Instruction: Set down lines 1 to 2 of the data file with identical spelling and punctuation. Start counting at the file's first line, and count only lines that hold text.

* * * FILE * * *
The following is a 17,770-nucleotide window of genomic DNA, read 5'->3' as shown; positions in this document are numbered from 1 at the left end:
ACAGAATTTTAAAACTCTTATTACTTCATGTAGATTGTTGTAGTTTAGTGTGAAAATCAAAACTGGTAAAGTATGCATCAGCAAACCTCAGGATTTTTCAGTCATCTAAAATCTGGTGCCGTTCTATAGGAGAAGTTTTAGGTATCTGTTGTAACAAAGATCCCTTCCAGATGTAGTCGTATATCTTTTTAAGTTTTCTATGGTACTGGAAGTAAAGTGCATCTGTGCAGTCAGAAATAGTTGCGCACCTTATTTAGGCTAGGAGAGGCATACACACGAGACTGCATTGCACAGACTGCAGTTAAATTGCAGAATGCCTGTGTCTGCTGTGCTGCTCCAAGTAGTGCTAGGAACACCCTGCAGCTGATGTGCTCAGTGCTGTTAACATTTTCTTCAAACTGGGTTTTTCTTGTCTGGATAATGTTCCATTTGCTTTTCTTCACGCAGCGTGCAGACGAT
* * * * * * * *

The following is a 17,770-nucleotide window of genomic DNA, read 5'->3' as shown; positions in this document are numbered from 1 at the left end:
ACAGAATTTTAAAACTCTTATTACTTCATGTAGATTGTTGTAGTTTAGTGTGAAAATCAAAACTGGTAAAGTATGCATCAGCAAACCTCAGGATTTTTCAGTCATCTAAAATCTGGTGCCGTTCTATAGGAGAAGTTTTAGGTATCTGTTGTAACAAAGATCCCTTCCAGATGTAGTCGTATATCTTTTTAAGTTTTCTATGGTACTGGAAGTAAAGTGCATCTGTGCAGTCAGAAATAGTTGCGCACCTTATTTAGGCTAGGAGAGGCATACACACGAGACTGCATTGCACAGACTGCAGTTAAATTGCAGAATGCCTGTGTCTGCTGTGCTGCTCCAAGTAGTGCTAGGAACACCCTGCAGCTGATGTGCTCAGTGCTGTTAACATTTTCTTCAAACTGGGTTTTTCTTGTCTGGATAATGTTCCATTTGCTTTTCTTCACGCAGCGTGCAGACGAT